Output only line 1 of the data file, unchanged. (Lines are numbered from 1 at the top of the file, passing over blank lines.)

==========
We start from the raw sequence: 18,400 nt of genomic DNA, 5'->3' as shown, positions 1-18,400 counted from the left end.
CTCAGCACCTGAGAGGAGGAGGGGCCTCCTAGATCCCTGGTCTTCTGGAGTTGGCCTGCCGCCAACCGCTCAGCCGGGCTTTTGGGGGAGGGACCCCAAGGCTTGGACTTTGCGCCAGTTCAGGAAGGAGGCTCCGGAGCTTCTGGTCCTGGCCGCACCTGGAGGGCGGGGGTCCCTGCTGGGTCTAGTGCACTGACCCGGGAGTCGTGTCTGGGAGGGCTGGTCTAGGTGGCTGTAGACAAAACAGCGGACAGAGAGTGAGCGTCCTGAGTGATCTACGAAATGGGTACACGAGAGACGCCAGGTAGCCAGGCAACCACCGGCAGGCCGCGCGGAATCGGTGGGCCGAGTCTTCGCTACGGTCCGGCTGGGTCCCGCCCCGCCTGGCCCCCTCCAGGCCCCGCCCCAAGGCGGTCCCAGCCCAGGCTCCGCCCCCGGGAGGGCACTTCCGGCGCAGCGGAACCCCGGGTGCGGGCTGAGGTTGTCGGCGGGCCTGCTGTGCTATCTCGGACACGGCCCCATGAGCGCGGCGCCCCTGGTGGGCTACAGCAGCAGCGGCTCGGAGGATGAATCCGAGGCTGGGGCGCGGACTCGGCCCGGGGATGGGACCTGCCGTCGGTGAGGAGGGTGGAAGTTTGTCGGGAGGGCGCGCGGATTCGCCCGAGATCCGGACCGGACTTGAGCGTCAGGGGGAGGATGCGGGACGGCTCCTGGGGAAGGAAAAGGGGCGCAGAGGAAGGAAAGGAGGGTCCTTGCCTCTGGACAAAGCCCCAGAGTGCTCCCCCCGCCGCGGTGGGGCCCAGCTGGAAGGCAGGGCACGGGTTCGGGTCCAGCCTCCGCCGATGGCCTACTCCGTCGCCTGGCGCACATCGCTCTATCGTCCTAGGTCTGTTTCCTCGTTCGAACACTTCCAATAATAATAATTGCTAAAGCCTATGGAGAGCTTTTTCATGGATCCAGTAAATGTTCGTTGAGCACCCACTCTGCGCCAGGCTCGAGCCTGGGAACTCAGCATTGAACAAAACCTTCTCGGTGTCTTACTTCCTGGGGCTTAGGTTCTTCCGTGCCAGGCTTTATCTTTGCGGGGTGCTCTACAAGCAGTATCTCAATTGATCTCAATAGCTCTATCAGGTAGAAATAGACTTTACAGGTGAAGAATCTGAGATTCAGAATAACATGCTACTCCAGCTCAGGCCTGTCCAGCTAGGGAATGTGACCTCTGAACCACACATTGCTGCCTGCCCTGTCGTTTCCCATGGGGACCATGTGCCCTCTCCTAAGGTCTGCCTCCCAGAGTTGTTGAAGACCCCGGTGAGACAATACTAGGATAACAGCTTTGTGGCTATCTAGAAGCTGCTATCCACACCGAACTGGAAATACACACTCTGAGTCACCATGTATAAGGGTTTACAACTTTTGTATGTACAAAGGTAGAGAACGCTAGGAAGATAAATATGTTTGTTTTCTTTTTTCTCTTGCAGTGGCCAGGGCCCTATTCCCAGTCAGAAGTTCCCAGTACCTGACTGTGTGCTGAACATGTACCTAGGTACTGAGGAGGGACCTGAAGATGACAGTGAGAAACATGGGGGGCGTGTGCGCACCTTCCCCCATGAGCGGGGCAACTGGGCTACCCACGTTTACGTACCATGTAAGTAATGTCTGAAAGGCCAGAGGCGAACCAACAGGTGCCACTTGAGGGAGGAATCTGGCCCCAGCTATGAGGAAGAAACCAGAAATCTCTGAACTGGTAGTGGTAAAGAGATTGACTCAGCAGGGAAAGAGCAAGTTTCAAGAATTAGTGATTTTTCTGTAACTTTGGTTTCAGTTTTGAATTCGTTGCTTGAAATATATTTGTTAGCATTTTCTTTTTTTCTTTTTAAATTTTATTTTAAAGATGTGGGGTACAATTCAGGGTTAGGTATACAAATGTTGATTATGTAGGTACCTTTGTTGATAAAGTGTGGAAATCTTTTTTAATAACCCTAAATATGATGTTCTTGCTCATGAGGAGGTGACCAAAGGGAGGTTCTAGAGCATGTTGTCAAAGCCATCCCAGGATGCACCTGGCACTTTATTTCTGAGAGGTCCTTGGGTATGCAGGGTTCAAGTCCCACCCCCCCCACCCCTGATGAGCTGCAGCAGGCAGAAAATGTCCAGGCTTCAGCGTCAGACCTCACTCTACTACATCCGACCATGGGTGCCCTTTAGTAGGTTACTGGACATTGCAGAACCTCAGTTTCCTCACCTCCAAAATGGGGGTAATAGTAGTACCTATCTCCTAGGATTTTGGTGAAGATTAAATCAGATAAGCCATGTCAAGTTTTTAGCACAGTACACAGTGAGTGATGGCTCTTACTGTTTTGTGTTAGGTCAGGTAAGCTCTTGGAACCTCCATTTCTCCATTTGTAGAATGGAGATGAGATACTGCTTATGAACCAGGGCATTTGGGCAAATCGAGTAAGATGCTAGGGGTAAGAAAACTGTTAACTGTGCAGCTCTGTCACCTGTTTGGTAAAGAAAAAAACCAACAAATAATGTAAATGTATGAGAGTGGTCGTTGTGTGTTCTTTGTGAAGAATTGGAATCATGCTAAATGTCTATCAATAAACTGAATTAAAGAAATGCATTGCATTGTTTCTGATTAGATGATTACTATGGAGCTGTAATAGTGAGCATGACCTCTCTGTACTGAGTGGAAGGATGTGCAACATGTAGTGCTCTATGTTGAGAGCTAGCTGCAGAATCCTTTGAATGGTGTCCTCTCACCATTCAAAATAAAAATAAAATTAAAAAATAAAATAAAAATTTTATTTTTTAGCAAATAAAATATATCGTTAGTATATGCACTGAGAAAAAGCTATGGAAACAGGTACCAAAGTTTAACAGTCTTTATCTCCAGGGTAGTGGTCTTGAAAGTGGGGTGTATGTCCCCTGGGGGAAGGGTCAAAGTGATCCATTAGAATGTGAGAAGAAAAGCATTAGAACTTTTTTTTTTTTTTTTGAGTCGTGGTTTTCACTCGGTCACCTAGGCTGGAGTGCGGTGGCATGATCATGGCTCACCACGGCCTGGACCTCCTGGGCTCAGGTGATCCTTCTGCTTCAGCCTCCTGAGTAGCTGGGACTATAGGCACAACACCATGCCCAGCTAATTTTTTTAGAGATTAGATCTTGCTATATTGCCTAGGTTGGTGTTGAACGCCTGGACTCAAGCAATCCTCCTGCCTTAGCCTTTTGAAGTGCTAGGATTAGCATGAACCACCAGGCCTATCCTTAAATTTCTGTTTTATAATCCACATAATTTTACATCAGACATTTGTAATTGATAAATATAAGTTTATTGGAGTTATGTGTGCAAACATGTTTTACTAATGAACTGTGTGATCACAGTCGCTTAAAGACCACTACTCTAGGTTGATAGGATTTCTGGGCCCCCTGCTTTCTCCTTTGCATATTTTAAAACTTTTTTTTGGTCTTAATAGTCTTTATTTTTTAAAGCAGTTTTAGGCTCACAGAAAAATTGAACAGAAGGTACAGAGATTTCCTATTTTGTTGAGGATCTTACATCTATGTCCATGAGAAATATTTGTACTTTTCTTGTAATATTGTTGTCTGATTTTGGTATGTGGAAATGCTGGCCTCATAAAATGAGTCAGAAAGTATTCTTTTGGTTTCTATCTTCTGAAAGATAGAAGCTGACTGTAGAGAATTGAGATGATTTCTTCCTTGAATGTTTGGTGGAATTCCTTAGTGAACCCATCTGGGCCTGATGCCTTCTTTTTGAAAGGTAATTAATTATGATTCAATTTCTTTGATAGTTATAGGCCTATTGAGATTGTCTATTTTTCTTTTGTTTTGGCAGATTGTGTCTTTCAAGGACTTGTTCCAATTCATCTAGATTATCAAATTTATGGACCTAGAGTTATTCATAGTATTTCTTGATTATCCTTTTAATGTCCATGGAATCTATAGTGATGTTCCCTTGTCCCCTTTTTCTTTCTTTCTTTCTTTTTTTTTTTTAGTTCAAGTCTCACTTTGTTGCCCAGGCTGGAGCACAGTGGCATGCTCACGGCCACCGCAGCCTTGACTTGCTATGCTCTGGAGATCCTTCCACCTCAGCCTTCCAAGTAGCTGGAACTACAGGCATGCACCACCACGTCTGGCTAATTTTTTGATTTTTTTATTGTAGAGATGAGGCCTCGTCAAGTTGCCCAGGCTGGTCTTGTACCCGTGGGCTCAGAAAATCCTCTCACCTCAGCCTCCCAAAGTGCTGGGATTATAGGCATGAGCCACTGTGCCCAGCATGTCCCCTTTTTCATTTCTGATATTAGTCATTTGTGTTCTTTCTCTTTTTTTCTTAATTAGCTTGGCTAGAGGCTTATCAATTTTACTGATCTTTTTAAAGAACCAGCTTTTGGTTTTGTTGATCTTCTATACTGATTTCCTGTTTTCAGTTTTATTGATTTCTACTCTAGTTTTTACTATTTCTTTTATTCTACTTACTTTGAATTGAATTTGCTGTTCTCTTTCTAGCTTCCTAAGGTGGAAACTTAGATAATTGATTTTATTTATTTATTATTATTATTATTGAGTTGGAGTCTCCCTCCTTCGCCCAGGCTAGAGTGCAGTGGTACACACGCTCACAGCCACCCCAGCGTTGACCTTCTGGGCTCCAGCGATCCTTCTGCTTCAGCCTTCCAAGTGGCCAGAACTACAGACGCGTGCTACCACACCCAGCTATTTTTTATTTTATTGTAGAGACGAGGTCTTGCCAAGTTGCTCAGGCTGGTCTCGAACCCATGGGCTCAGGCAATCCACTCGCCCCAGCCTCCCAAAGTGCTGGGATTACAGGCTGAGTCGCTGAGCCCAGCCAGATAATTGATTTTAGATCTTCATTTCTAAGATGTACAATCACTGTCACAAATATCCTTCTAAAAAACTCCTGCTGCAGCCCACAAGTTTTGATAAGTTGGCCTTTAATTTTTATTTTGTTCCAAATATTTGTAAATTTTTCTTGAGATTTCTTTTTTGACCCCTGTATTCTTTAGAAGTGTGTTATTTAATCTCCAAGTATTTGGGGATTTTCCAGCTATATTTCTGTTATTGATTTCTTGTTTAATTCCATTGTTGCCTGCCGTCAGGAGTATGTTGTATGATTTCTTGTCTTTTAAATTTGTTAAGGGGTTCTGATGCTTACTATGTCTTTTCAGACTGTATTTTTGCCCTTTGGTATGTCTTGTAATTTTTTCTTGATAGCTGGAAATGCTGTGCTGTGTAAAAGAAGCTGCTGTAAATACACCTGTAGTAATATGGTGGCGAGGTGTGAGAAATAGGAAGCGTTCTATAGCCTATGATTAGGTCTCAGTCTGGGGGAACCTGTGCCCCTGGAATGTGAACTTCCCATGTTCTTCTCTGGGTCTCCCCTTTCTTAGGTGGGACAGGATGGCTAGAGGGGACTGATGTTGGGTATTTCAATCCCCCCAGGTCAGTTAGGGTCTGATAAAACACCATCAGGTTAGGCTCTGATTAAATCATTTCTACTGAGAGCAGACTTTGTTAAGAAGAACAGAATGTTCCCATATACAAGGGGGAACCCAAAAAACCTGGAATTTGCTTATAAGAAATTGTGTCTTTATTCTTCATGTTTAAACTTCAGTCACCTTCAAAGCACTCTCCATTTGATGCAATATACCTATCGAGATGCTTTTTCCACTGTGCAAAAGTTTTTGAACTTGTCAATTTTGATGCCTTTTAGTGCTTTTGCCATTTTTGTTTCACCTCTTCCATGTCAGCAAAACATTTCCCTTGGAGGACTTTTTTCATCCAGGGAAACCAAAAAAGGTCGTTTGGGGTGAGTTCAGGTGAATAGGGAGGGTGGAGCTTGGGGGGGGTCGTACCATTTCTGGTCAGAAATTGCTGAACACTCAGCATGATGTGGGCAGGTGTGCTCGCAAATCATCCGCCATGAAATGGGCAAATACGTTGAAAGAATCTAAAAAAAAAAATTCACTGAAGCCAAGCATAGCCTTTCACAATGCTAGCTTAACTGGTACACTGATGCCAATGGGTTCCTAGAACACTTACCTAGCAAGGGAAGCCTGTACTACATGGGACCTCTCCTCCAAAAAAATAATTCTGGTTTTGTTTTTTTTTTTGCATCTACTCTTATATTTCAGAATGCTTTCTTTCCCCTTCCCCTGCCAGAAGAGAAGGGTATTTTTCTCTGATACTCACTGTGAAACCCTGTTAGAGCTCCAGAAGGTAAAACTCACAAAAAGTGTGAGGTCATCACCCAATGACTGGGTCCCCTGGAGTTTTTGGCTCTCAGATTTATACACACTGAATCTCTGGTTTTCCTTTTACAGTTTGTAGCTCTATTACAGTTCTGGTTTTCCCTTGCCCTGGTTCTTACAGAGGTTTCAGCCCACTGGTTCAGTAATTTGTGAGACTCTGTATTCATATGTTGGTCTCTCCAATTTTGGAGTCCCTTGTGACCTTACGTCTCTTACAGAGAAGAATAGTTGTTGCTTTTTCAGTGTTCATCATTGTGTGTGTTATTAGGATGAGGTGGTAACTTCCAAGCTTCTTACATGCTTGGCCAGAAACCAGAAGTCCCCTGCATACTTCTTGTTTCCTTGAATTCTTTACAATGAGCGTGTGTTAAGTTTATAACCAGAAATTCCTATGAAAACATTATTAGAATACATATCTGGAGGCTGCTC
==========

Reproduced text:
We start from the raw sequence: 18,400 nt of genomic DNA, 5'->3' as shown, positions 1-18,400 counted from the left end.